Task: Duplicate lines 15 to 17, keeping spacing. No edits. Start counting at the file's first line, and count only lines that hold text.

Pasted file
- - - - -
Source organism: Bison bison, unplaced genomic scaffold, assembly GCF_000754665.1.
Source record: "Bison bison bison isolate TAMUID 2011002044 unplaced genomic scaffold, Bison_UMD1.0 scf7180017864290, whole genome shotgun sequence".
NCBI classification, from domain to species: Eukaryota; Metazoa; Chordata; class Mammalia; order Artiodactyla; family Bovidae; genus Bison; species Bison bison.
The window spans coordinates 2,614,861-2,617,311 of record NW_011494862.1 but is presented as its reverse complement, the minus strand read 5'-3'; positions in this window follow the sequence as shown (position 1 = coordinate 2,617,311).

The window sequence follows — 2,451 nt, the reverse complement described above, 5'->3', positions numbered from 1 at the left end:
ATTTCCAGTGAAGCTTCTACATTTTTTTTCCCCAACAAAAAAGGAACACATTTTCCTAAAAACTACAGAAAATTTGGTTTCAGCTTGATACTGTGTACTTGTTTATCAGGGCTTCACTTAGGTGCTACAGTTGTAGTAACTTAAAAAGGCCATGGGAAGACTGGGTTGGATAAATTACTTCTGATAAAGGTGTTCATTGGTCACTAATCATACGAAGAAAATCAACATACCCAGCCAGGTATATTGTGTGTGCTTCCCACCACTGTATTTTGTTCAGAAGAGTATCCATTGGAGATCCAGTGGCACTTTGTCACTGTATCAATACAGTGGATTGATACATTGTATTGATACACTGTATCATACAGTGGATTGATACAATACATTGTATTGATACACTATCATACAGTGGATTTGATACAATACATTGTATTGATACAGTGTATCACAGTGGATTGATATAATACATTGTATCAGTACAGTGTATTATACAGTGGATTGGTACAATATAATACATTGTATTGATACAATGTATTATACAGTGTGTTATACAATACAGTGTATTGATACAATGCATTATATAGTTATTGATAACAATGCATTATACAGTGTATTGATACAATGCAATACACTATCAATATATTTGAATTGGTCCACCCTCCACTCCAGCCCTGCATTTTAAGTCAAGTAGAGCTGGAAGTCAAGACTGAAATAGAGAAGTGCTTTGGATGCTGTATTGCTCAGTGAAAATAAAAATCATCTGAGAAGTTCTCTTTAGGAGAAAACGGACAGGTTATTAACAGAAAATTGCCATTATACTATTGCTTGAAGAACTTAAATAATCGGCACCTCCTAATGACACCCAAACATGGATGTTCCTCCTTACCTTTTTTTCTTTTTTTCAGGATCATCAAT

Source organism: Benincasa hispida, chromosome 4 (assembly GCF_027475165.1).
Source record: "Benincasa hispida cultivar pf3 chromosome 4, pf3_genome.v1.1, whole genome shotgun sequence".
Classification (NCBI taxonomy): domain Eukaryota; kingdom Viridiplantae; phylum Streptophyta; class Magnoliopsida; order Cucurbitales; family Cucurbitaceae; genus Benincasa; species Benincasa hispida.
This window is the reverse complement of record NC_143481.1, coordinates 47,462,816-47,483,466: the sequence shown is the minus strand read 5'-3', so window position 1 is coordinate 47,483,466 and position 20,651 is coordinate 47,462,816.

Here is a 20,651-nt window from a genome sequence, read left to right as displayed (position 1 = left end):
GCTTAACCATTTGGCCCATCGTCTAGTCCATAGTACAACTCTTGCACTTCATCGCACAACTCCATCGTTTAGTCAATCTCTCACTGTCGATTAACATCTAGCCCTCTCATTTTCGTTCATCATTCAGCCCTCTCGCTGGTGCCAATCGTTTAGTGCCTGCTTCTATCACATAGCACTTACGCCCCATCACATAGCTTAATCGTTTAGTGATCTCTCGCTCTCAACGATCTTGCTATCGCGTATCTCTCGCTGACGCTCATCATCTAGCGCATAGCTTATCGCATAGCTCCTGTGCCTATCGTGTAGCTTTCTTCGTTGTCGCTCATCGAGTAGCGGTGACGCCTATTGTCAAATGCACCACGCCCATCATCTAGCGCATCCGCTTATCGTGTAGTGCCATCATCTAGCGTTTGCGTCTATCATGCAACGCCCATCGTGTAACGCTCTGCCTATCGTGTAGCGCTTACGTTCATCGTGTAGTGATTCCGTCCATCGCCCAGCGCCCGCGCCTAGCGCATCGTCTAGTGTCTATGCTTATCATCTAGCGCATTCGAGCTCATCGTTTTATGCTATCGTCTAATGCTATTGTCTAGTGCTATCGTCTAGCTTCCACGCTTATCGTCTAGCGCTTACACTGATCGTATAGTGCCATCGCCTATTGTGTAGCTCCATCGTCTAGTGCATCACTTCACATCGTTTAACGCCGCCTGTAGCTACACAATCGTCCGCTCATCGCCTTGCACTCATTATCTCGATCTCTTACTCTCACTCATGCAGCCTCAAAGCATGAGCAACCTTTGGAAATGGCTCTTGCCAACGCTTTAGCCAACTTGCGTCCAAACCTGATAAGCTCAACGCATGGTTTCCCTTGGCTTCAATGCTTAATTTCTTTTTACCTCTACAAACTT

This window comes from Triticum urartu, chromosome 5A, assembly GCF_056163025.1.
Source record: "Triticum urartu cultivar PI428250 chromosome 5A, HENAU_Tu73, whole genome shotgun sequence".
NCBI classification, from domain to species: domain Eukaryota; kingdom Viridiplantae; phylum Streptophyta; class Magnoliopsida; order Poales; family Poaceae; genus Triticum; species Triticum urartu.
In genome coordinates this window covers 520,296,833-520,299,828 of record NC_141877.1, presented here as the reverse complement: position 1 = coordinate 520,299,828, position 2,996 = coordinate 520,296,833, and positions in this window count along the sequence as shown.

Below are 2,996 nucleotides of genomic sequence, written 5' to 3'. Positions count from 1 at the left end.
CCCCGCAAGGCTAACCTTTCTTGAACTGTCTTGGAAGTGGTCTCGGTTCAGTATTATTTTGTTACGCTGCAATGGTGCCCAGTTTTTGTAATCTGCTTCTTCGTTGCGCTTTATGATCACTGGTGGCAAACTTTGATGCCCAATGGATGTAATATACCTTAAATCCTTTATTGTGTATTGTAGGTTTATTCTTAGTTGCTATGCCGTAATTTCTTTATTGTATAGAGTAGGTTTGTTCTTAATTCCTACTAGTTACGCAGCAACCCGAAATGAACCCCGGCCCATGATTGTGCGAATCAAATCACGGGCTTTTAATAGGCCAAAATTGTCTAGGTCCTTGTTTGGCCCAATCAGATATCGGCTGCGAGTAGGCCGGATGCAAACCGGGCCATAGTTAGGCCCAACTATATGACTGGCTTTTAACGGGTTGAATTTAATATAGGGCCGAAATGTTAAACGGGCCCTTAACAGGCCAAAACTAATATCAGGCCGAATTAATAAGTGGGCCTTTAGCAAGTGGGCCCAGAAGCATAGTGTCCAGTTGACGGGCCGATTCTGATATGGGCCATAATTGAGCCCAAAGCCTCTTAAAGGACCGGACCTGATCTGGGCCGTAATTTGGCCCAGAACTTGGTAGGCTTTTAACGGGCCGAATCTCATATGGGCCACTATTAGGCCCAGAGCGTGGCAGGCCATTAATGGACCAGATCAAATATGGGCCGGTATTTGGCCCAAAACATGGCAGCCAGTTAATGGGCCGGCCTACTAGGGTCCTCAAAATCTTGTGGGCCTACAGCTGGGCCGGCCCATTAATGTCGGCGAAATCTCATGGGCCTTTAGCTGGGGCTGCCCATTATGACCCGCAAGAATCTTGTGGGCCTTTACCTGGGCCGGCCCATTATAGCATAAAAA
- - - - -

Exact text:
NCBI classification, from domain to species: domain Eukaryota; kingdom Viridiplantae; phylum Streptophyta; class Magnoliopsida; order Poales; family Poaceae; genus Triticum; species Triticum urartu.
In genome coordinates this window covers 520,296,833-520,299,828 of record NC_141877.1, presented here as the reverse complement: position 1 = coordinate 520,299,828, position 2,996 = coordinate 520,296,833, and positions in this window count along the sequence as shown.

Below are 2,996 nucleotides of genomic sequence, written 5' to 3'. Positions count from 1 at the left end.